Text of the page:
One week after a commercial van slammed into him while he walked on a lower Queen Anne sidewalk and sped away, Miles Partman says the justice system's treatment of the hit-and-run suspect driver is adding insult to his injuries.
"I could literally be dead right now instead of talking to you," Partman said, adding "I feel like SPD is not taking this crime seriously."
Partman says remembers turning his head as the van's grill and side mirror threw him into an embankment on the morning of July 30, near Denny Way and Western Avenue. He was hospitalized with a broken knee and facial lacerations which required 20 stitches.
According to the Seattle police report, the driver who later admitted to hitting Partman from behind veered onto the sidewalk near Western Avenue and Denny Way, "for unknown reasons."
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The report says the driver "panicked" after hitting Partman, and he drove away, parking the van in a nearby garage.
Nearly three hours later, Seattle police contacted the driver, who called 911 to turn himself in.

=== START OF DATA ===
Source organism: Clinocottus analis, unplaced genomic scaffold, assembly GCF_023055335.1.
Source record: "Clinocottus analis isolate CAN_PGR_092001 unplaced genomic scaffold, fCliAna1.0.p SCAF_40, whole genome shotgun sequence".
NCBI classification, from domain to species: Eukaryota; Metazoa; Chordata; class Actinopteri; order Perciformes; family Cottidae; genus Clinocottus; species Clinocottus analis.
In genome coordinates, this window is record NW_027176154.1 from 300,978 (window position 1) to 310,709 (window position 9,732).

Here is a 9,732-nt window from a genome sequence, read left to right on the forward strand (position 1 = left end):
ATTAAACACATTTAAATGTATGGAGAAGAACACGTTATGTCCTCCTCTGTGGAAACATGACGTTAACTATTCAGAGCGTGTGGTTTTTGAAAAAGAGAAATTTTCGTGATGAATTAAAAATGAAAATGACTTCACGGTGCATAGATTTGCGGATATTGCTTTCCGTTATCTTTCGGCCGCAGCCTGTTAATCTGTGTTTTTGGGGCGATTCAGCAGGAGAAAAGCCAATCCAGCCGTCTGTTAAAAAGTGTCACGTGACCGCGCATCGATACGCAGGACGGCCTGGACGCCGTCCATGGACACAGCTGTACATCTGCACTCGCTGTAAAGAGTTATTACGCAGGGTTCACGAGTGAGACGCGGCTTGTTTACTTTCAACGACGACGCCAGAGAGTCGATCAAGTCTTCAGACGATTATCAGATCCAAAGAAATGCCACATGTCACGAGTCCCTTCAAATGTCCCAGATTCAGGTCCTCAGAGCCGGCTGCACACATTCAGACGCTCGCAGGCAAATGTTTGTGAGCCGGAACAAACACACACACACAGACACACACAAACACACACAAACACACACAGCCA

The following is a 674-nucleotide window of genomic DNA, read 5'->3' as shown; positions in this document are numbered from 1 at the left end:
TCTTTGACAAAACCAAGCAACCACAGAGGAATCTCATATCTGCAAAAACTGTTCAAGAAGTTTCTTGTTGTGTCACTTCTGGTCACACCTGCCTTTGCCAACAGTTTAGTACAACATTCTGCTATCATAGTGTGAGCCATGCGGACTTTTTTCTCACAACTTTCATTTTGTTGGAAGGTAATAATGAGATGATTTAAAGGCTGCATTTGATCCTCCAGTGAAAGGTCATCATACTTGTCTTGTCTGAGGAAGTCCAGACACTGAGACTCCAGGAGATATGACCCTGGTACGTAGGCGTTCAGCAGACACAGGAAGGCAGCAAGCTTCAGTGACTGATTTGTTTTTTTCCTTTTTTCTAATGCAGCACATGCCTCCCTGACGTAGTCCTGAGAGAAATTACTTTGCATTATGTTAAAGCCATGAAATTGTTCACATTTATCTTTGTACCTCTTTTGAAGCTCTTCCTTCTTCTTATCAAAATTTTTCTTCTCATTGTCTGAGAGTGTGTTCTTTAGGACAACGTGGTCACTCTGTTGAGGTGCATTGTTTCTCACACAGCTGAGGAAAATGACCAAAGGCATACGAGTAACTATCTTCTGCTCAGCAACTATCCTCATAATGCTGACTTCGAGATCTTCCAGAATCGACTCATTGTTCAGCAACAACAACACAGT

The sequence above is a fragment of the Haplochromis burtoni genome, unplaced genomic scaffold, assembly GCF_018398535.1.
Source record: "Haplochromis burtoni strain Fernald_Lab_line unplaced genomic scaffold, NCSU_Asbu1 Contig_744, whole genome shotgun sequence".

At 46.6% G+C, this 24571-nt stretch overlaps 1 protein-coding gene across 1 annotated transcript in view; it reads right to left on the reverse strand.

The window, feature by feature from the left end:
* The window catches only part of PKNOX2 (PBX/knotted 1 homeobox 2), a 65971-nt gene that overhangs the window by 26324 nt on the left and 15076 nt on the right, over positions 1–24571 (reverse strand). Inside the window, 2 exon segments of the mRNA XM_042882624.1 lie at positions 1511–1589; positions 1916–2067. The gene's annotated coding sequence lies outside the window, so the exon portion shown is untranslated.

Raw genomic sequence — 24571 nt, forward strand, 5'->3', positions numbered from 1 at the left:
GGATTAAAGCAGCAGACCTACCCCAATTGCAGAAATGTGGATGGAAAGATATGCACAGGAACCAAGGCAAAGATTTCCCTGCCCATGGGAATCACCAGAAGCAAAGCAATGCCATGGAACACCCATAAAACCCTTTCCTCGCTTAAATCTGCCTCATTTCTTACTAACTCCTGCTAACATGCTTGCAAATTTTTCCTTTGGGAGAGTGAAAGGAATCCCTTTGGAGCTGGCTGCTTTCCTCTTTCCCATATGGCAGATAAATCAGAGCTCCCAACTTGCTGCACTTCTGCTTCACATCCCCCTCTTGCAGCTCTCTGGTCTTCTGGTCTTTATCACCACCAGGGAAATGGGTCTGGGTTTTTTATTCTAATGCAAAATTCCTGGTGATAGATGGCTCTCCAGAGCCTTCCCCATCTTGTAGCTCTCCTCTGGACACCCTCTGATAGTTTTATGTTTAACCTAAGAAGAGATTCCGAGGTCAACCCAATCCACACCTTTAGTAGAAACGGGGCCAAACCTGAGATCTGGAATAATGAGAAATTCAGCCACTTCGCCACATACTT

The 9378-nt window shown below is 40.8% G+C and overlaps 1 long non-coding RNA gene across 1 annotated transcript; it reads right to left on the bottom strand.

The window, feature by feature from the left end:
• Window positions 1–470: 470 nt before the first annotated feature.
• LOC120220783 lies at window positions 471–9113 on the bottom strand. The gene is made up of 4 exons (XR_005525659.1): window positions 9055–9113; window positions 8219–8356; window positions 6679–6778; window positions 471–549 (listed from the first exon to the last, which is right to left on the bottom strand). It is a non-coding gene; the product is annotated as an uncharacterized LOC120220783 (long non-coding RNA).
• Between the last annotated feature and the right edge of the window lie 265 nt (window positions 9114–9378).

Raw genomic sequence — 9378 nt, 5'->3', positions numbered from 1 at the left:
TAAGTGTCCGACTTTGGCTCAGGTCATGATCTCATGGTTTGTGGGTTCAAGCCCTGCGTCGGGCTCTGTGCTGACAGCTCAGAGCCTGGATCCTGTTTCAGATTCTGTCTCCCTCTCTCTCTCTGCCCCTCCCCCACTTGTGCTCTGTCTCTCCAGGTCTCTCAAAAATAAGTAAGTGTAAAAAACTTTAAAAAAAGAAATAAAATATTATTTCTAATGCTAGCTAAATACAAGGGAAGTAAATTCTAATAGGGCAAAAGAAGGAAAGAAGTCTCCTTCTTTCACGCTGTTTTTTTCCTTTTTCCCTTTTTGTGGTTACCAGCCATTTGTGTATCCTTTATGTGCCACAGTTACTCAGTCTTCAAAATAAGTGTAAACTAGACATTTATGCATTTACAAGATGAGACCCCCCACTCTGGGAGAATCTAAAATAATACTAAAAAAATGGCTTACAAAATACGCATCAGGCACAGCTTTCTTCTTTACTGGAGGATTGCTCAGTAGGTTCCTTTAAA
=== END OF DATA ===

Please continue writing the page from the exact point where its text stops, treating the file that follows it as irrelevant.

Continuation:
Seattle police did not arrest the driver or test him for impairment. A Seattle police spokesman told KIRO-7 too much time had passed to test for impairment. The spokesperson said the responding officers also did not believe Partman's injuries were substantial enough to rise to the level of a felony.
Police gave the driver a citation and referred the case to municipal court for potential misdemeanor charges -- although prosecutors can decide to recommend felony charges in King County court.
"There should be more charges added than what's recommended," Partman said. "It's ridiculous, how can you recommend a hit-and-run charge when it's obvious when you arrive on the scene that it's obviously a vehicular assault included.''
Partman says he researched Washington State law, and by his reading, more laws were broken than a simple hit-and-run.
"According to the Seattle Traffic Collision Manual, serious bodily injury is any broken bone or fracture," he said.
State law does indicate if a hit-and-run results in an injury, it can be charged as a felony.
Seattle police have been corresponding with Partman to explain the reasoning for giving the driver a municipal citation.
"It should have been vehicular assault," Partman said. "Hit and Run Misdemeanor, and then Gross Misdemeanor Reckless Endangerment for driving on the sidewalk at a high rate of speed.''
KIRO-7 will follow the decisions made by the Seattle Attorney's Office.
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